Copland The Director's Cut (1997) dir. James Mangold
Starring: Sylvester Stallone, Ray Liotta, Robert De Niro, Harvey Keitel, Michael Rapaport, Robert Patrick
by Reece Crothers
James Mangold has kept a comparatively low profile among his contemporaries of the Miramax 90s in part because he has avoided the auteur label by never repeating himself, shifting genres and styles from picture to picture. Consider that Cop Land is only his second picture and that his first was the slight, near-silent "Heavy", a Sundance favourite two years prior, a modest romantic drama in the tradition of "Marty", about an overweight young man hopelessly in love with dream girl Liv Tyler. There is nothing in "Heavy" to suggest the scope and gravity of "Cop Land", an ensemble epic crime picture that often feels like a Western. A collision of John Ford and Martin Scorsese's worlds.
Making up the ensemble is an embarrassment of acting riches, supporting star Sly Stallone (giving the best performance of his career) are heavyweights like Scorsese's leading men Harvey Keitel, Ray Liotta, Robert De Niro, and even Raging Bull's Cathy Moriarty (smoldering and sexy in a small role) alongside 90's staple Michael Rappaport, Robert Patrick (at his best, too - it will make you forget about the T-1000), Annabella Sciorra, Paul Calderone (of Pulp Fiction, Clockers, King of New York), Janeane Garofalo (in a rare dramatic turn as a sherif's deputy!) and Arthur Nascarella (Summer Of Sam), a former NYPD detective, who like fellow cop-turned actor Dennis Farina, wears a lifetime of experience in his cop face. Watching Keitel and De Niro play off each other is a great treat. That it is nowhere near the most memorable scene speaks volumes about the picture - as great as everyone else is, Stallone owns the picture.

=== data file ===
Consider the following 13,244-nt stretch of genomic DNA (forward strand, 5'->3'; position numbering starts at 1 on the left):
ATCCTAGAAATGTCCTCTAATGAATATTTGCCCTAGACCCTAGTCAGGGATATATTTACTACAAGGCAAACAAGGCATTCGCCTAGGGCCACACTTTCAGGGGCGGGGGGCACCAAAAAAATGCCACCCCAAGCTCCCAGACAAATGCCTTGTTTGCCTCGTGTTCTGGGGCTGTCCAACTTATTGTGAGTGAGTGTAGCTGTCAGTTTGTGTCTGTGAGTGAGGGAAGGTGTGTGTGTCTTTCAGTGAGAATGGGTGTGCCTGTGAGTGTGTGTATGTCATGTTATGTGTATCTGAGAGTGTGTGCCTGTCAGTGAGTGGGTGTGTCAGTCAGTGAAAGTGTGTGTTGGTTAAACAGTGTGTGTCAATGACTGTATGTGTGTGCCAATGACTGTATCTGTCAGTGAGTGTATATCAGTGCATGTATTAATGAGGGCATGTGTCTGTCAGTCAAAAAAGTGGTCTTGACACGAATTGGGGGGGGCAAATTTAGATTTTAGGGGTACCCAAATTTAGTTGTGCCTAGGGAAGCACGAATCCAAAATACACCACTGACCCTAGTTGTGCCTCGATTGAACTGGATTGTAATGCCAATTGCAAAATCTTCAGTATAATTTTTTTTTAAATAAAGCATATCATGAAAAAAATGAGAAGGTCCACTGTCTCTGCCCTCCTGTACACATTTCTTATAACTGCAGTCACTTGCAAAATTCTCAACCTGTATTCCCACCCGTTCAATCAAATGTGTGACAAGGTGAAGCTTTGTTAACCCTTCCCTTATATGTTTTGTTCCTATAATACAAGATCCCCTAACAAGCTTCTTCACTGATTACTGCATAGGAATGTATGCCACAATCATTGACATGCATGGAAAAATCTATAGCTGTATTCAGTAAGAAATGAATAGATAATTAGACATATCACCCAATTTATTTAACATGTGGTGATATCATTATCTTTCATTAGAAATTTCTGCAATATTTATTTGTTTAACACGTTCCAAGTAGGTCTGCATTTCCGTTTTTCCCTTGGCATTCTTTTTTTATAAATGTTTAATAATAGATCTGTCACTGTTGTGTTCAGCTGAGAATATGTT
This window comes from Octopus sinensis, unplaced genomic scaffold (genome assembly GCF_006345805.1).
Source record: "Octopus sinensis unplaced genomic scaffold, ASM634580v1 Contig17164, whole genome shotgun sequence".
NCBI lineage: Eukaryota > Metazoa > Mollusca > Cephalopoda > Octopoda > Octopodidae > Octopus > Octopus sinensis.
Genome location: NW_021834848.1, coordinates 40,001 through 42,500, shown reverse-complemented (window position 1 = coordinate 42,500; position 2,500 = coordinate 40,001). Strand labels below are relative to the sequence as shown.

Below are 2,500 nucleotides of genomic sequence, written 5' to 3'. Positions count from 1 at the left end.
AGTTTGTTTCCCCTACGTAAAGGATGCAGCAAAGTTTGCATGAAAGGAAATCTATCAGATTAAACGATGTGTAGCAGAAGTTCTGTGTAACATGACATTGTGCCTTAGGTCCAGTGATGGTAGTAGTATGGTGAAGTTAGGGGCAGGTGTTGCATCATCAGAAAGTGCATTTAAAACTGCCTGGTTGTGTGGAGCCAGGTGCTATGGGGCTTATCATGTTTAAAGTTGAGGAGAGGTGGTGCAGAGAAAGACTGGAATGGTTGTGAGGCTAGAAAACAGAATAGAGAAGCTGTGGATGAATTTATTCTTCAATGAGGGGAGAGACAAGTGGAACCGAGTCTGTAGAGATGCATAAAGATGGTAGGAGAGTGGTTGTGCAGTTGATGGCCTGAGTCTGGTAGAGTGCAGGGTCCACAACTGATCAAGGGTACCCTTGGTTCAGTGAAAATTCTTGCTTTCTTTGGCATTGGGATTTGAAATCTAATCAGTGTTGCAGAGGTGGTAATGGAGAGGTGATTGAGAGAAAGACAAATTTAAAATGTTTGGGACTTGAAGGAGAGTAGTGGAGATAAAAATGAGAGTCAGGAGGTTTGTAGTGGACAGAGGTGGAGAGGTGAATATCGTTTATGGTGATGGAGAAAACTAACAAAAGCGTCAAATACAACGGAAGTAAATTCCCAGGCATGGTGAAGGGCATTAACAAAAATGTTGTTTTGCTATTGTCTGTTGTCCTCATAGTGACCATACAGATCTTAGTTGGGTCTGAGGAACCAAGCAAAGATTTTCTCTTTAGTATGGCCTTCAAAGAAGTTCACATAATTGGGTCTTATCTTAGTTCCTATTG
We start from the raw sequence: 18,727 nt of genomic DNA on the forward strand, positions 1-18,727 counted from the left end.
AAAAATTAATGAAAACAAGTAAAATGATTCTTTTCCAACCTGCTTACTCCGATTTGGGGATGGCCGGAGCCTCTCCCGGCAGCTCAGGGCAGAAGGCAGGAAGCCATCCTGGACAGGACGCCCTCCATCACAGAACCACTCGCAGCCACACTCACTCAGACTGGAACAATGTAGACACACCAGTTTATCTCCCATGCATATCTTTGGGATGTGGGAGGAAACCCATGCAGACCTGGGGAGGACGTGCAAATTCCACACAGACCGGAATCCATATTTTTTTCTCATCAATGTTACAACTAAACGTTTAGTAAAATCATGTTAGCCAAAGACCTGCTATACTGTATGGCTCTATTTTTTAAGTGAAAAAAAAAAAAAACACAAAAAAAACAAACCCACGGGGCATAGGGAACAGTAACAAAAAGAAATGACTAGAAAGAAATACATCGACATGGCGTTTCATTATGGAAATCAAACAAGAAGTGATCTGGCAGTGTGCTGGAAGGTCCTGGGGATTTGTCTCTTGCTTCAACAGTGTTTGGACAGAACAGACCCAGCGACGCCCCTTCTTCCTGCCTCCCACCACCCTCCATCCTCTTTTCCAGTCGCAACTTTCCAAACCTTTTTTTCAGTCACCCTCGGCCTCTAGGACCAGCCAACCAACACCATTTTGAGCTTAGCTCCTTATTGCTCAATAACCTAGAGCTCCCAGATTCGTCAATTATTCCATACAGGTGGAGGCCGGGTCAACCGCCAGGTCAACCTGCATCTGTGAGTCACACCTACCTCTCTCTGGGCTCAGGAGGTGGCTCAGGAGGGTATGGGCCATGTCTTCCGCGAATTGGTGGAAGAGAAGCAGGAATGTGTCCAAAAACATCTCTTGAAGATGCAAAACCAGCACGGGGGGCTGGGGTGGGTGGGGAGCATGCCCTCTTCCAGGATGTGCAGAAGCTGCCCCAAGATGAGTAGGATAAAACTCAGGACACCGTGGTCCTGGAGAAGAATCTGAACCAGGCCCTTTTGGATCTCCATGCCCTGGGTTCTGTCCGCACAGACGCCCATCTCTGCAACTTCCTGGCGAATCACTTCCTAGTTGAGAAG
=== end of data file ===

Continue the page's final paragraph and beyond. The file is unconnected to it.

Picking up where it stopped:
Following in his co-star's shoes, Sly famously gained a staggering amount of weight to play Freddy, the flabby small town New Jersey sheriff in over his head with a town full of crooked big city cops. Liotta is great too, giving off the kind of sparks that made him so electric in Goodfellas and Something Wild. His "Rule of Diagonals" speech is terrific.
The director's cut runs 116 minutes, about 12 minutes longer than the theatrical version. I'm not going to list all of the additions, though the excellent commentary track Mangold shares with Stallone, Patrick, and producer Cathy Konrad will, but the overall effect is that the film breathes more and despite the added footage, the picture moves faster, culminating in a shoot-out climax that has some of the best sound design in any film of its genre. The music by Howard Shore is beautiful, hypnotic and haunting, as we have come to expect from Cronenberg's favourite composer. There's also a little Springsteen thrown in to nail that melancholy Jersey feeling - something nobody does better than The Boss.
"Cop Land" has aged well, improved even - gorgeous to look at, elegant, thrilling, sad, and even touching, a film that will one day be regarded as a classic.